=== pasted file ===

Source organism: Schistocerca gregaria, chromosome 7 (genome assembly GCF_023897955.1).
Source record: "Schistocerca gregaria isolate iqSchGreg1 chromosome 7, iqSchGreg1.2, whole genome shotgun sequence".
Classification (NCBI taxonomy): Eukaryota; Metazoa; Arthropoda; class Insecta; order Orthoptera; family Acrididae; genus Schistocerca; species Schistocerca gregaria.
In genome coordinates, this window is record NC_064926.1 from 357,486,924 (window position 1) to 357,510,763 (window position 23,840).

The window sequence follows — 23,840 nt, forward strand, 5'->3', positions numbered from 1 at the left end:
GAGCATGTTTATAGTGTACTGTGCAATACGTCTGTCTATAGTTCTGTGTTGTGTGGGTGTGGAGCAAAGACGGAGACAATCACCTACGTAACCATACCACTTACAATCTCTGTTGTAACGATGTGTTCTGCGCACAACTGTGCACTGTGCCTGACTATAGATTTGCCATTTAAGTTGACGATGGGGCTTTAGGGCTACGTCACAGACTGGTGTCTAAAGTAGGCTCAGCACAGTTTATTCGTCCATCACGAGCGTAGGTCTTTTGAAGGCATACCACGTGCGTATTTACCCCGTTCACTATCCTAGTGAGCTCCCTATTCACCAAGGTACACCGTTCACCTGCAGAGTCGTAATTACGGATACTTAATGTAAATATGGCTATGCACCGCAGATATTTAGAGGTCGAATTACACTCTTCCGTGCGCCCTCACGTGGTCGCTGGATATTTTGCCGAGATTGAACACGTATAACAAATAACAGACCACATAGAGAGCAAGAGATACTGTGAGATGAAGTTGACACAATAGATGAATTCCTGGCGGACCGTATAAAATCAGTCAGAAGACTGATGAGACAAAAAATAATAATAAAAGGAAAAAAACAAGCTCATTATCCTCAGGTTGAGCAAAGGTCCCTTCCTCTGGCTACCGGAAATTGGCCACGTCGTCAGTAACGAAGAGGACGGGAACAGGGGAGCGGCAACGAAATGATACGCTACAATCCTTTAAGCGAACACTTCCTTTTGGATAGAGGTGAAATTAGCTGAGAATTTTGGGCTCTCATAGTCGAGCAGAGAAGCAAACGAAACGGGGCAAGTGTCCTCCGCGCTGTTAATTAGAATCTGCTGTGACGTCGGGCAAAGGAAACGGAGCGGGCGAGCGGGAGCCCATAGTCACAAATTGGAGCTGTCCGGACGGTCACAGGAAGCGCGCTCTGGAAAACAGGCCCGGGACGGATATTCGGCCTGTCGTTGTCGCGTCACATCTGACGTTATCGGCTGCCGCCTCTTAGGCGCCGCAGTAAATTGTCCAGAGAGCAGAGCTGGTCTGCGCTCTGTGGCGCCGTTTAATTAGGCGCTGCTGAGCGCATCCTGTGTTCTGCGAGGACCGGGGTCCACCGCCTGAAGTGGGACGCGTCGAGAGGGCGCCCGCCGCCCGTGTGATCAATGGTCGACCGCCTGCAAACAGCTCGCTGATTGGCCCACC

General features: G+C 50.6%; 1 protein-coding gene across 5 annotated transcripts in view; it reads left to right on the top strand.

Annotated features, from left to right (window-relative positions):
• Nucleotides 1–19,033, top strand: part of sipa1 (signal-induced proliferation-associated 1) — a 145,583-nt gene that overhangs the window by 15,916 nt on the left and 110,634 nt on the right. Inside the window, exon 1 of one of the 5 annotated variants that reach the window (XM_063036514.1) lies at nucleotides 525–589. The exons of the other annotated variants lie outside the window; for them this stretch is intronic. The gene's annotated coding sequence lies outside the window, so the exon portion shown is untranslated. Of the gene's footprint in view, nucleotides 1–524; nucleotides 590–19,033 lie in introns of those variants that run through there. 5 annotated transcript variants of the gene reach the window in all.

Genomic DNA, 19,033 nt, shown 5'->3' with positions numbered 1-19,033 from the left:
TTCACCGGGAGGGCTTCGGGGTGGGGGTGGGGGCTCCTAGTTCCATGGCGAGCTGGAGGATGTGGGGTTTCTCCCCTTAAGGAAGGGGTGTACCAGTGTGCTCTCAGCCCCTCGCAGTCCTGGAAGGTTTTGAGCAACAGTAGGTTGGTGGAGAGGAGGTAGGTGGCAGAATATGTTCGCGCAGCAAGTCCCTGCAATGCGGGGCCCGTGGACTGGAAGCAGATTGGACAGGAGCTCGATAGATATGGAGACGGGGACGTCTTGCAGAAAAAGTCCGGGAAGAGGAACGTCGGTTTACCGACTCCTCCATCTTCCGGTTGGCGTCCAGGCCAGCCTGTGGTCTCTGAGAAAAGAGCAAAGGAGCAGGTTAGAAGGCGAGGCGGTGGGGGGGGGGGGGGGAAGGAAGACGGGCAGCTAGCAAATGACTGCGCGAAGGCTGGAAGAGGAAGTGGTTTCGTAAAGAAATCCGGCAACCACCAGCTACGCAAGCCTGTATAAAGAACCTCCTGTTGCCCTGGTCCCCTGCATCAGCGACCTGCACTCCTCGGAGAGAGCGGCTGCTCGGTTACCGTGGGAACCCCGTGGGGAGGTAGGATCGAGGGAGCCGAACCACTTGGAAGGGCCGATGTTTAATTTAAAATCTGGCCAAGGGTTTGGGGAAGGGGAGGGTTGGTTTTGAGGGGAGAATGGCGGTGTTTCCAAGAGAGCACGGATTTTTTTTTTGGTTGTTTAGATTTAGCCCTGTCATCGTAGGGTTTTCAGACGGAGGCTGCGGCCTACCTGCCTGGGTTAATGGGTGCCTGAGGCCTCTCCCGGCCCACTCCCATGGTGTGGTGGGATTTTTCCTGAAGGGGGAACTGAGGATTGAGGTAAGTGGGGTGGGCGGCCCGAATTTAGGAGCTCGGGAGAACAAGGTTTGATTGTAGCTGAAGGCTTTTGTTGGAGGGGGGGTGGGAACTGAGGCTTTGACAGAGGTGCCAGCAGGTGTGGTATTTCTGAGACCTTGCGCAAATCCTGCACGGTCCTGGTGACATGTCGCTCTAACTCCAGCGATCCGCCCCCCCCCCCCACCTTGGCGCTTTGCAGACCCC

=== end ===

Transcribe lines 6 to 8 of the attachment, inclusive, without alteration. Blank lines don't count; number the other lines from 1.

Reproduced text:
GAGCATGTTTATAGTGTACTGTGCAATACGTCTGTCTATAGTTCTGTGTTGTGTGGGTGTGGAGCAAAGACGGAGACAATCACCTACGTAACCATACCACTTACAATCTCTGTTGTAACGATGTGTTCTGCGCACAACTGTGCACTGTGCCTGACTATAGATTTGCCATTTAAGTTGACGATGGGGCTTTAGGGCTACGTCACAGACTGGTGTCTAAAGTAGGCTCAGCACAGTTTATTCGTCCATCACGAGCGTAGGTCTTTTGAAGGCATACCACGTGCGTATTTACCCCGTTCACTATCCTAGTGAGCTCCCTATTCACCAAGGTACACCGTTCACCTGCAGAGTCGTAATTACGGATACTTAATGTAAATATGGCTATGCACCGCAGATATTTAGAGGTCGAATTACACTCTTCCGTGCGCCCTCACGTGGTCGCTGGATATTTTGCCGAGATTGAACACGTATAACAAATAACAGACCACATAGAGAGCAAGAGATACTGTGAGATGAAGTTGACACAATAGATGAATTCCTGGCGGACCGTATAAAATCAGTCAGAAGACTGATGAGACAAAAAATAATAATAAAAGGAAAAAAACAAGCTCATTATCCTCAGGTTGAGCAAAGGTCCCTTCCTCTGGCTACCGGAAATTGGCCACGTCGTCAGTAACGAAGAGGACGGGAACAGGGGAGCGGCAACGAAATGATACGCTACAATCCTTTAAGCGAACACTTCCTTTTGGATAGAGGTGAAATTAGCTGAGAATTTTGGGCTCTCATAGTCGAGCAGAGAAGCAAACGAAACGGGGCAAGTGTCCTCCGCGCTGTTAATTAGAATCTGCTGTGACGTCGGGCAAAGGAAACGGAGCGGGCGAGCGGGAGCCCATAGTCACAAATTGGAGCTGTCCGGACGGTCACAGGAAGCGCGCTCTGGAAAACAGGCCCGGGACGGATATTCGGCCTGTCGTTGTCGCGTCACATCTGACGTTATCGGCTGCCGCCTCTTAGGCGCCGCAGTAAATTGTCCAGAGAGCAGAGCTGGTCTGCGCTCTGTGGCGCCGTTTAATTAGGCGCTGCTGAGCGCATCCTGTGTTCTGCGAGGACCGGGGTCCACCGCCTGAAGTGGGACGCGTCGAGAGGGCGCCCGCCGCCCGTGTGATCAATGGTCGACCGCCTGCAAACAGCTCGCTGATTGGCCCACC

General features: G+C 50.6%; 1 protein-coding gene across 5 annotated transcripts in view; it reads left to right on the top strand.

Annotated features, from left to right (window-relative positions):